Kochi: Joshimath — the Uttarakhand hill town that faced land subsidence, or sinking of land, earlier this month prompting authorities to relocate more than 150 affected families — witnessed two events of subsidence, as per a report by the National Remote Sensing Centre, Hyderabad.
Between April and November 2022, Joshimath underwent slow subsidence wherein land sank by around 9 cm; and later, a rapid subsidence event (causing land to sink ~5 cm) occurred over a span of just 12 days in December-January, per the report released on January 11.
The report, however, is no longer available on the NRSC website. Uttarakhand state authorities have claimed that the report is not the institute’s “official take”.
The Union government meanwhile, went one step further: the National Disaster Management Authority on January 13 imposed a gag order on scientists from government institutes, preventing them from interacting with the media or sharing data on social media regarding the Joshimath incident.
NRSC: Two subsidence events in Joshimath
Joshimath faced two subsidence events between April 2022 and January this year, according to preliminary results released by the Indian Space Research Organisation’s National Remote Sensing Centre (NRSC). As per the report, which The Wire accessed, scientists used Sentinel-1 Synthetic Aperture Radar (SAR) imagery, a type of radar technology that bounces off signals from sensors on satellites (in this case, Sentinel 1) onto the earth to obtain 2D or 3D reconstructions of physical features such as mountains, to identify the location and extent of subsidence in Joshimath. Doing this over time reveals the extent to which the subsidence occurred. As per the report, the NRSC also used new Cartosat-2S satellite data — which provides very spot-specific, high-resolution images — in this process.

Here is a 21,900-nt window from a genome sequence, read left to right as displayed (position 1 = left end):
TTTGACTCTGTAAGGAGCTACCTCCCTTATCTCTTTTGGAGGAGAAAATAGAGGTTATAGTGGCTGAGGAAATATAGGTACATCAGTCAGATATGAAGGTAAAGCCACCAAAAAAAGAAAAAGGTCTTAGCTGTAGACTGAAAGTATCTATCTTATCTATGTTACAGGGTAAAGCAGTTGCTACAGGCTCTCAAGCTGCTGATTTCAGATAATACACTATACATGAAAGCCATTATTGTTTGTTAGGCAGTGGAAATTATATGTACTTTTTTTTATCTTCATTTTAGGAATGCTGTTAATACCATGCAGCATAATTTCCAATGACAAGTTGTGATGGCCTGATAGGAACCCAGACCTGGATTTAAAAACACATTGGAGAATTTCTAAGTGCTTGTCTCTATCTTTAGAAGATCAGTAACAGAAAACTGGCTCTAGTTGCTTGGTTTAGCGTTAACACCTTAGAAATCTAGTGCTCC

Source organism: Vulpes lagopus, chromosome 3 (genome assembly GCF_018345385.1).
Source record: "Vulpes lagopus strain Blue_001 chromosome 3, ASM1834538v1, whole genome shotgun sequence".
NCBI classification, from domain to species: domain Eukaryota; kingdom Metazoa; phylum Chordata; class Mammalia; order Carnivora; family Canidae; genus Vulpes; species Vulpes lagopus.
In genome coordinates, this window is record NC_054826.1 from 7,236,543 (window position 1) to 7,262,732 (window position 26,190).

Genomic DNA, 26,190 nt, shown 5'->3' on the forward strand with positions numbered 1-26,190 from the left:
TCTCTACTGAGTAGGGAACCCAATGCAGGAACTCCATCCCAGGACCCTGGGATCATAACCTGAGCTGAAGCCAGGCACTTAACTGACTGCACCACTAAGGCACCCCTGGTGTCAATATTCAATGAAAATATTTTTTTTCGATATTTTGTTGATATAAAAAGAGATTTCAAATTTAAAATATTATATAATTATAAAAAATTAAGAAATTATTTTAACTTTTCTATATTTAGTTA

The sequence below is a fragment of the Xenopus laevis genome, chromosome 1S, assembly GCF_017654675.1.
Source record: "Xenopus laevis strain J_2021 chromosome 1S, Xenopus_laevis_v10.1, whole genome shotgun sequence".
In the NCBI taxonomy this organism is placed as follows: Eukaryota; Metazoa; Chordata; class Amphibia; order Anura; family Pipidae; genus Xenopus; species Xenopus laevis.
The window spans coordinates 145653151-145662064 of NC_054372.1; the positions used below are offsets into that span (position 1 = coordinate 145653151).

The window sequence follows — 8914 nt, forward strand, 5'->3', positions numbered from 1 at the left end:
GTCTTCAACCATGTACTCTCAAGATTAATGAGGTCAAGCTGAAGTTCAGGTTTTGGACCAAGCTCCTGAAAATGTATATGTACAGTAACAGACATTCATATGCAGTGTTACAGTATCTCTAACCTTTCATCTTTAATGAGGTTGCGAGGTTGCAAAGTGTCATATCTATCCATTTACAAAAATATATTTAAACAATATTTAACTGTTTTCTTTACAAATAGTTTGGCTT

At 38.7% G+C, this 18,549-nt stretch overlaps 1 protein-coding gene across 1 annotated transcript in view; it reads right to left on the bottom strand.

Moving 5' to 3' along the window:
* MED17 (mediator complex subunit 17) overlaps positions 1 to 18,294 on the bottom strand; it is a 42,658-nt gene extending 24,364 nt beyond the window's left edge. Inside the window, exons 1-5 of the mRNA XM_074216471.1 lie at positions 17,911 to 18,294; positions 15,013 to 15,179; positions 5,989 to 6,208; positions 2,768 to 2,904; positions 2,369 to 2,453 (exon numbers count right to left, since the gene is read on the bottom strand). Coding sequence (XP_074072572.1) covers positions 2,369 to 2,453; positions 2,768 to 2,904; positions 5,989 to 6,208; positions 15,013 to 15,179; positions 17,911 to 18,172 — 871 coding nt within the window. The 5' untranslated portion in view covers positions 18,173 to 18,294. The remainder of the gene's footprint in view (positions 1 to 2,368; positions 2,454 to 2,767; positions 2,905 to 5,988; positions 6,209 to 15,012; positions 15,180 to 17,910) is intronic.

The report found that between April and November 2022, Joshimath recorded slow subsidence of up to 8.9 cm. However, between December 27, 2022 and January 8, 2023, the same area witnessed a rapid subsidence event in which land sank by up to 5.4 cm in a span of 12 days.
Sentinel 1 SAR combined with other conventional remote sensing data is a promising new methodology, and similar to the technique that scientists used to ascertain that land subsidence has occurred in New Delhi due to groundwater extraction, commented Jagdish Krishnaswamy, an ecohydrologist who has also worked on the environmental applications of remote sensing and GIS and currently head of the School of Environment and Sustainability at the Indian Institute for Human Settlements, Bengaluru. The studies he referred to (one in the Journal of Hydrology and another in Scientific Reports) were published last year and found land subsidence in two areas in the National Capital Region, Faridabad and near the Indira Gandhi International Airport. Krishnaswamy said that early-warning systems based on this methodology could help detect land subsidence due to ground-water exploitation or other factors in some regions of the Himalayas and in areas with alluvial deposits.
To ascertain more specifics, the NRSC is also using an InSAR technique, which combines two or more SAR images to interpret the differences between them to better decipher the changes on the earth’s surface. “Analysis of temporal InSAR is ongoing to identify landslide kinematics and results will be further updated,” the brief report finally read.
Denial, gag order
State authorities, meanwhile, claimed that the NRSC report is not an ‘official’ document. Uttarakhand Minister of Health, Education and Cooperative Dhan Singh Rawat said on January 13 that the report was not “their [ISRO’s] official take”.
“I have spoken with the ISRO Director. They have accepted that this is not their official take. They will give their official take today on the current situation,” news agency ANI quoted him as saying.
I have spoken with the ISRO Director. They have accepted that this is not their official take. They will give their official take today on the current situation: Uttarakhand Minister Dhan Singh Rawat on ISRO’s satellite images on Joshimath sinking pic.twitter.com/lYo4gNm9dF
— ANI UP/Uttarakhand (@ANINewsUP) January 13, 2023
However, there has been no official take from the NRSC so far, and the report is also no longer available on the NRSC website. The Hindu quoted a senior scientist at the NRSO as saying that the report was removed because it was being “misinterpreted”.